I've spent a couple of hours reading and watching videos on the web. Here's what I have picked up:
What we call riots are political events, usually coalescing around police brutality. This covers the French riots of 2005, the London riots last
year, the Los Angeles riots in 1992. Periods of rioting last between 5 and 20 days. Most of the violence seems to peak around day 9, if the problems
go on that long.
In all modern riots I could read up on (including the "Arab Spring," ) media helped frame the single issue that intensified the rioting. This was
partly so they could report the riots in a sensationalistic vein (if it bleeds it leads). In fact the US "occupy" movement never really found a
single issue (even during instances of police brutality) and so never reached the "tipping point" that actual riots do.
Looting is a related issue, but distinct from rioting itself. We can divide it into 3 categories:
-vandalism to express rage. This seems to happen almost exclusively in urban centers (bus depots, shopping districts, police headquarters). The
crowd is trying to start fires, break things, and generally create a spectacle and punish someone else.
-looting itself, taking things of value because there appear to be no consequences
-scavenging. Looking for necessities someone else isn't using at the moment. Since the goal is to enhance survival, it tends to be completely
non-violent. Scavengers in L.A., Katrina and Hugo stopped when challenged by authority figures, and asked what they could take without "doing
Stuff I noticed:
1. Almost all vandalism and looting takes place in retail centers like a strip mall, shopping center, or big box retail at major intersection or
confluence of foot traffic. In the US this looks like "corner pharmacy, inc." and "wally world" outlets located on the corner of major streets, but
always where a crowd can approach on foot at congregate while the work up the courage to break the law. There are a lot of people looking away from
the target, to see who is watching.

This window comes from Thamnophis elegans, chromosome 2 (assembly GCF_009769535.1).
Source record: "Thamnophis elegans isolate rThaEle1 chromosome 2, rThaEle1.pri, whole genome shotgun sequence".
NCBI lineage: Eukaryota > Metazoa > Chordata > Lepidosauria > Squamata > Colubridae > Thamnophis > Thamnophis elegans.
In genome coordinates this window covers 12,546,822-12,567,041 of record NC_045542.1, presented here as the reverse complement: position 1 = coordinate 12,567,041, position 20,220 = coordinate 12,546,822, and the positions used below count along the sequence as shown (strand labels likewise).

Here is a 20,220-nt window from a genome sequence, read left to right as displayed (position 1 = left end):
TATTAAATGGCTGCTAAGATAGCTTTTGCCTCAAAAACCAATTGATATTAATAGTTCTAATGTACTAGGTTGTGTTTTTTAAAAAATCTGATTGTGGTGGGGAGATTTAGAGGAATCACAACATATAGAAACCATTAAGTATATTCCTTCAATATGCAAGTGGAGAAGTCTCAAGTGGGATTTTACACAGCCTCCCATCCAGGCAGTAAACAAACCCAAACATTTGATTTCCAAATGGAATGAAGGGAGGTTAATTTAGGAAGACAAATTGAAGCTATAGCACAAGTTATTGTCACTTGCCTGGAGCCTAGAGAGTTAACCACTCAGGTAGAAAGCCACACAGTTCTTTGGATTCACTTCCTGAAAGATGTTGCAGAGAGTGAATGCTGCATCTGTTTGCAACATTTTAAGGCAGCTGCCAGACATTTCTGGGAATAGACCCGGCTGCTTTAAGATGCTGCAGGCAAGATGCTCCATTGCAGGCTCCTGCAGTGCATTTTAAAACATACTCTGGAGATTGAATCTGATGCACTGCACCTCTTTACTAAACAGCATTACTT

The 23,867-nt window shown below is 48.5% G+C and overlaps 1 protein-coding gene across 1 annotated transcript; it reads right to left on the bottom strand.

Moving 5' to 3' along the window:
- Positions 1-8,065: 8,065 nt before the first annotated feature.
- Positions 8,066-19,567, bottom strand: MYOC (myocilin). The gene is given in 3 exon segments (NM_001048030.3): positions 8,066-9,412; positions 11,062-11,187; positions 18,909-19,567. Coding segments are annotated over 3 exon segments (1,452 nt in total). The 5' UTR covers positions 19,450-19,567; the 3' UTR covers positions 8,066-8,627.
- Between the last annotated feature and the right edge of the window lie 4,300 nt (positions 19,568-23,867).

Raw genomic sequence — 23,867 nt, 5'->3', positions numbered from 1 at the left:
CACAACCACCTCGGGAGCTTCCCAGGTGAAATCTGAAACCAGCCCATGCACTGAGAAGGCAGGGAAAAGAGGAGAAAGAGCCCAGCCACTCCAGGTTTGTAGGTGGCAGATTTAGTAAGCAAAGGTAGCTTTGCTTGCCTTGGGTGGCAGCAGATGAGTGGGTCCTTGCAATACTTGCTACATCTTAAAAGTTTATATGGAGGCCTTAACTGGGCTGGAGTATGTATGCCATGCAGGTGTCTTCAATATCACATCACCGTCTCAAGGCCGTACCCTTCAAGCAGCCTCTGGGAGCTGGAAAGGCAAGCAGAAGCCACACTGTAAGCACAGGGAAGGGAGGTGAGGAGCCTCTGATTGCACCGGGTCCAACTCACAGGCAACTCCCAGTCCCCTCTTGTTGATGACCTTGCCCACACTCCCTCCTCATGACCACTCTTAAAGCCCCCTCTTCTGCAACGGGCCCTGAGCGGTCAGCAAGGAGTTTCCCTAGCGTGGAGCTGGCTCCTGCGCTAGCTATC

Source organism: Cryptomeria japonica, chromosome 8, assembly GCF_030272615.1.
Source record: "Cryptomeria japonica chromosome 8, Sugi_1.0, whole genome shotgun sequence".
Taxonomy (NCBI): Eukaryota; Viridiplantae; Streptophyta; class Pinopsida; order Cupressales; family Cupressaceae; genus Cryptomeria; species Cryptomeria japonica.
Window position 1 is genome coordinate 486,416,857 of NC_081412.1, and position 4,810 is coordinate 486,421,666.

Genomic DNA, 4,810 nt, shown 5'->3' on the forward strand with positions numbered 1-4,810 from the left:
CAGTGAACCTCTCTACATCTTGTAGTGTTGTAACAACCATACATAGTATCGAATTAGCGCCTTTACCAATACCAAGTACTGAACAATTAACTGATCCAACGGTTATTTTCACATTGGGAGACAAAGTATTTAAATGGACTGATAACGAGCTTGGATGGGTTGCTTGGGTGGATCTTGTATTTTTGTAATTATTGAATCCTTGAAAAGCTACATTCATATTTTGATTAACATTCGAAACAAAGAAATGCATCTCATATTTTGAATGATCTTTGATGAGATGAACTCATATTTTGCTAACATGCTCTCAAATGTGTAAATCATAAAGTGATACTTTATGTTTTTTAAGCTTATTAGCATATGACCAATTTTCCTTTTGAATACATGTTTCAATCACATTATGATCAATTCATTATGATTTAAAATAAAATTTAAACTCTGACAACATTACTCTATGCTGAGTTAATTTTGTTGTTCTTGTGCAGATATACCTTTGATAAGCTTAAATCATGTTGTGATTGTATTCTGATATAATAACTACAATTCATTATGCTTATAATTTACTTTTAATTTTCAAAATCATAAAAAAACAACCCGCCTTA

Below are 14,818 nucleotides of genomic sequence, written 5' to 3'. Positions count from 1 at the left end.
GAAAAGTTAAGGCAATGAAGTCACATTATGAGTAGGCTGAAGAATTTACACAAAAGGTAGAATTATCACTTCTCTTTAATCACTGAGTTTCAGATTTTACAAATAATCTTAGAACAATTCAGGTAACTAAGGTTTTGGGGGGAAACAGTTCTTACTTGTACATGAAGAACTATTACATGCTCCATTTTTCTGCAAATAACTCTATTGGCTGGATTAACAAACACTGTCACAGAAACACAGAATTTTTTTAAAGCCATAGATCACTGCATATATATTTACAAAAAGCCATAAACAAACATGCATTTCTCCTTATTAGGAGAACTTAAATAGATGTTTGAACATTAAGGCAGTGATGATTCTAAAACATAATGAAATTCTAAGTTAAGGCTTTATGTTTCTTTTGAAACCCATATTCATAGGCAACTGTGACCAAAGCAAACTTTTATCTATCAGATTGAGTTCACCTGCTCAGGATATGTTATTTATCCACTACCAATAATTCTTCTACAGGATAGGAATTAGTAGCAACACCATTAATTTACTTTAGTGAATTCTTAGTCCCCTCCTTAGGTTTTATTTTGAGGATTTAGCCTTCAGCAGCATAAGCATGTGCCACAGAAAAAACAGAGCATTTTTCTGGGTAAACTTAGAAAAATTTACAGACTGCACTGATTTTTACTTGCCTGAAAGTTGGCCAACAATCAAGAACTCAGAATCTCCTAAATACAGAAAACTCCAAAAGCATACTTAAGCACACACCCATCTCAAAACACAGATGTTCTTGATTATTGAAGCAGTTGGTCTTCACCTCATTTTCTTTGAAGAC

2. Criminals are loathe to climb through an entry into a building. Crowds stand around to see who is watching, while the bravest experiments with
actually violating the law, pretending to almost do it, then looking to see of the camera crew or police will stop them.
3. While vandalism/looting require large crowds, scavenging is a much more solitary activity, unless the goods are abandoned in plain view, and of
low value. The people filmed are furtive about it, yet try to be nonchalant when they see a camera, usually explaining what they are doing, i.e.,
"this is food for my dogs" or "the kids need milk; send us help please."
4. Looking at footage from Katrina and the L.A. riots, I picked up this critical tidbit:
When detering looters, a team with 1 gun is a more powerful deterent than an individual with 1 gun.
Let me explain that. In the LA riots, there is footage of a lone (Korean) shopkeeper, firing repeatedly from his parking lot, while the rioters
circle around the perimeter of his block.
In contrast, there is another video of a number of people (the Korean shopkeeper's family, no doubt.) They only have 2 deer rifles and a shotgun,
with about 10 people total. The groups completely deterred motorists from even coming down the street where the groups were standing on the roof.
The men stand with one armed fellow, wearing the gun slung over his shoulder, so his profile indicates he is armed with a long gun. Two or even three
men stand beside him, maybe holding binoculars, but looking around and talking and pointing.
If you have 2 guns, between you and a spouse, then get 4 friends or even just neighbors. hold 1 gun, and have 2 "helpers" stand with you, with
binoculars, or at least a camera or cellphone for psychological impact. I think what this does is create the impression that the entire group is
, even when this is not the case.
Looters did not even present themselves to the groups organized this way, and left quickly when they came around the corner and saw a "fire team." I
cannot find footage of this from Katrina, but remember seeing a similar thing there.
Lesson learned: having people organized into obvious teams makes you look organized and in charge, and much less likely to be challenged.
all the best.
edit on 31-3-2012 by dr_strangecraft because: (no reason given)